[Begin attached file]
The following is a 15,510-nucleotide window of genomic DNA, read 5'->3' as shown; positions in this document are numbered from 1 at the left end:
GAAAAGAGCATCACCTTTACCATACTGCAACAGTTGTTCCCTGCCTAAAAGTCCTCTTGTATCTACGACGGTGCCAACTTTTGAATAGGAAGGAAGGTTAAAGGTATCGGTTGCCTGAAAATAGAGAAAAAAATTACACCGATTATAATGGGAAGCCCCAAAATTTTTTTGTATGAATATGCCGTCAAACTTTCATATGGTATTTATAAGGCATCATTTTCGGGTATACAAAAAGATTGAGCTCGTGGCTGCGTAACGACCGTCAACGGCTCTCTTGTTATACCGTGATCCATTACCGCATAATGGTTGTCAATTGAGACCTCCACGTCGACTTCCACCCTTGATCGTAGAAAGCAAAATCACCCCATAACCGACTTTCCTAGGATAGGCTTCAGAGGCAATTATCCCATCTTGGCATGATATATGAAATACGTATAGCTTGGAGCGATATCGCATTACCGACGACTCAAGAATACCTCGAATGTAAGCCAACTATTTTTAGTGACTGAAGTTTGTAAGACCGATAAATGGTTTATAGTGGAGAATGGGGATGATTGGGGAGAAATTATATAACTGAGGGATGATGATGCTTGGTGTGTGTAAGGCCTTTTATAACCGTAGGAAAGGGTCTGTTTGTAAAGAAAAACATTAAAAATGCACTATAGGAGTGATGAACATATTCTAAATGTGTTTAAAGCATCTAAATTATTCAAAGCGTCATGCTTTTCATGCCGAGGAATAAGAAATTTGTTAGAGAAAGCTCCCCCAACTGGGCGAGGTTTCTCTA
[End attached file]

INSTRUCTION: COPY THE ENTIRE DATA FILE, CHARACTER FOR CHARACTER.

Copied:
The following is a 15,510-nucleotide window of genomic DNA, read 5'->3' as shown; positions in this document are numbered from 1 at the left end:
GAAAAGAGCATCACCTTTACCATACTGCAACAGTTGTTCCCTGCCTAAAAGTCCTCTTGTATCTACGACGGTGCCAACTTTTGAATAGGAAGGAAGGTTAAAGGTATCGGTTGCCTGAAAATAGAGAAAAAAATTACACCGATTATAATGGGAAGCCCCAAAATTTTTTTGTATGAATATGCCGTCAAACTTTCATATGGTATTTATAAGGCATCATTTTCGGGTATACAAAAAGATTGAGCTCGTGGCTGCGTAACGACCGTCAACGGCTCTCTTGTTATACCGTGATCCATTACCGCATAATGGTTGTCAATTGAGACCTCCACGTCGACTTCCACCCTTGATCGTAGAAAGCAAAATCACCCCATAACCGACTTTCCTAGGATAGGCTTCAGAGGCAATTATCCCATCTTGGCATGATATATGAAATACGTATAGCTTGGAGCGATATCGCATTACCGACGACTCAAGAATACCTCGAATGTAAGCCAACTATTTTTAGTGACTGAAGTTTGTAAGACCGATAAATGGTTTATAGTGGAGAATGGGGATGATTGGGGAGAAATTATATAACTGAGGGATGATGATGCTTGGTGTGTGTAAGGCCTTTTATAACCGTAGGAAAGGGTCTGTTTGTAAAGAAAAACATTAAAAATGCACTATAGGAGTGATGAACATATTCTAAATGTGTTTAAAGCATCTAAATTATTCAAAGCGTCATGCTTTTCATGCCGAGGAATAAGAAATTTGTTAGAGAAAGCTCCCCCAACTGGGCGAGGTTTCTCTA